October 30, 2017
Promotion and Protection of Human Rights

Statement by H.E. Archbishop Bernardito Auza
Apostolic Nuncio and Permanent Observer of the Holy See

Seventy-second Session of the United Nations General Assembly, Third Committee
Agenda Item 72 (b, c): Promotion and protection of human rights

New York, 30 October 2017

Mr. Chair,

My Delegation would like to emphasize the responsibility that the various Special Rapporteurs and other human rights mandate holders have in the promotion and protection of the human rights and fundamental freedoms of all persons. While thanking them for their work, the Holy See reiterates that “the right to life, liberty and security of person”[1] is a central and essential right for everyone, especially for the most vulnerable and defenseless among us.

Mr. Chair,

In the Preamble of the Universal Declaration of Human Rights, Member States of the United Nations not only reaffirm their “faith in fundamental human rights, in the dignity and worth of the human person and in the equal rights of men and women” but also their “determination to promote social progress and better standards of life in larger freedom.”[2] It means that human rights and dignity are never promoted in isolation, but rather their promotion is united to social progress and better standards of living. Rights, in other words, always imply responsibilities.

A functioning international human rights framework rooted in protecting life requires a society that not only recognizes the human rights of its people but one that is also capable and resolute in meeting their basic needs. For our commitments to secure civil or political rights, they must be accompanied by a corresponding, shared, determination to achieving the common good. Such a commitment must not be based on narrow self-interest or merely on achieving a balance between competing rights, but on the principles of justice and solidarity.

Concretely, this requires not only the juridical protection for every human life from conception until natural death, but a political system with institutions and a robust civil society capable of providing for the essential needs of persons throughout their life, fulfilling their rights to food, housing, work, basic health care, education and freedom of religion. In a special way, men and women with disabilities, too often subject to discrimination and marginalization, must have their human rights protected and fulfilled, while receiving the support, attention, and care they deserve.

The principles of justice and solidarity also require addressing inequalities and creating healthy environments that allow individuals to become agents of their own development. They require concrete commitments, such as the 2030 Agenda, to invest in what is necessary for the integral human development of every individual, starting with the most pressing needs of the poor and marginalized. Promoting and protecting human rights constitute one of the most effective strategies for eliminating inequalities between countries and peoples as well as for increasing security. Respect for human rights and working toward their fulfillment are part of the pursuit of the common good. Yet human rights continue to be challenged, ignored and even despised in the name of profit, political expediency and security. Perhaps nowhere is this more apparent than in the current crisis of human mobility faced by migrants, refugees and the forcibly displaced.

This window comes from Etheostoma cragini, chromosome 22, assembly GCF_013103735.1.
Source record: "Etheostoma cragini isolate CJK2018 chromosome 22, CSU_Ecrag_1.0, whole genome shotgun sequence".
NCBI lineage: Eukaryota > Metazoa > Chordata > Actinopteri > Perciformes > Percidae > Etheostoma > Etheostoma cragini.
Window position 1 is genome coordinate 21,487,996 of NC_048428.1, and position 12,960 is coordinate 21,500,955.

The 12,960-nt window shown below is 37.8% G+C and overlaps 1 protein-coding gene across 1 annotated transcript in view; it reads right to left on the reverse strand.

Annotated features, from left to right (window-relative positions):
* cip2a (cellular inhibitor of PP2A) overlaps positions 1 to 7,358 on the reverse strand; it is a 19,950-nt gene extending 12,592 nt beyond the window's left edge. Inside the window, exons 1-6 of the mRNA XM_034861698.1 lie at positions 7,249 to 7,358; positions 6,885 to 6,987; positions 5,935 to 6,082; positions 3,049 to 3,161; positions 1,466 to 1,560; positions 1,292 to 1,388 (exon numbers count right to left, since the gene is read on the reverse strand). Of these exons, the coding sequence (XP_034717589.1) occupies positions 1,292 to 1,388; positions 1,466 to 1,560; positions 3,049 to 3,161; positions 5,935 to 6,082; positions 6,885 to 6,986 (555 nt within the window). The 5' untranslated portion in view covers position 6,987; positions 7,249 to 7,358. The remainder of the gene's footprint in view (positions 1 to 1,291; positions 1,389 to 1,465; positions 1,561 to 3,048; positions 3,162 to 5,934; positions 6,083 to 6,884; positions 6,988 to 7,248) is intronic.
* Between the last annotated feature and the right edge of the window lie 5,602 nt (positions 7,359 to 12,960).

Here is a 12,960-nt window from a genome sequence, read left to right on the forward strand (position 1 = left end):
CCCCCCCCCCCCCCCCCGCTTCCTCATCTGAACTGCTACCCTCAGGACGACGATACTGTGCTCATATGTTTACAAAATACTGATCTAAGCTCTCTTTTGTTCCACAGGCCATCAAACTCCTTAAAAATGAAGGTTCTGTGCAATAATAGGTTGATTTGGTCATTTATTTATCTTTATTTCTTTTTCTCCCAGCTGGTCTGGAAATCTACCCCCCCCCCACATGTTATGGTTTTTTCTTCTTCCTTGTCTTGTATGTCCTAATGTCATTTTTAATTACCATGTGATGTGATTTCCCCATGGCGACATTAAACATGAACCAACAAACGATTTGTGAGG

In this regard, the Special Rapporteur on the Human Rights of Migrants in his recent report calls attention to what he perceives as shallow discourse around migration. The report says that rather than recognizing that migration correlates with the prevalence of protracted conflict, extreme poverty, underdevelopment, or environmental crises, and requires immediate, concrete action, the discourse tends toward “scaremongering” that perpetuates the perception of migrants as a “burden and expense.” We must address the misconceptions surrounding the current migration narrative, and not allow them to become an excuse to avoid the responsibility that we have to ensure safe, orderly and regular migration in full respect to the human rights of those affected.

While the New York Declaration is a promising sign that this discourse is changing, it must be followed by strong commitments within the Global Compacts to address the root causes of migration that force many to leave their homes and their families. While States have the sovereign right to control their borders, they must do so in full accord with the human rights of migrants and refugees, regardless of their migratory status. And migrants have the responsibility to respect the laws and regulations of the country they are in and respect for the human rights of others toward the achievement of the common good.

Mr. Chair,

As Pope Francis reminded us during his 2015 address to the General Assembly, no matter the number of political declarations and commitments we have made, the magnitude of the situations that we currently face and their toll in innocent lives, demands that we avoid every temptation to fall into a “declarationist nominalism” that assuages our consciences but accomplishes nothing.[3] We must therefore not only talk about the need to respect, protect and promote the human rights of every individual, but we must do everything we can to ensure that those rights are effectively realized through the fulfillment of their corresponding responsibilities.

Thank you, Mr. Chair.

1 Universal Declaration of Human Rights (UDHR), Article 3.
2 UDHR, Preamble.
3 Pope Francis, Address to the Members of the United Nations General Assembly, UN Headquarters, 25 September 2015.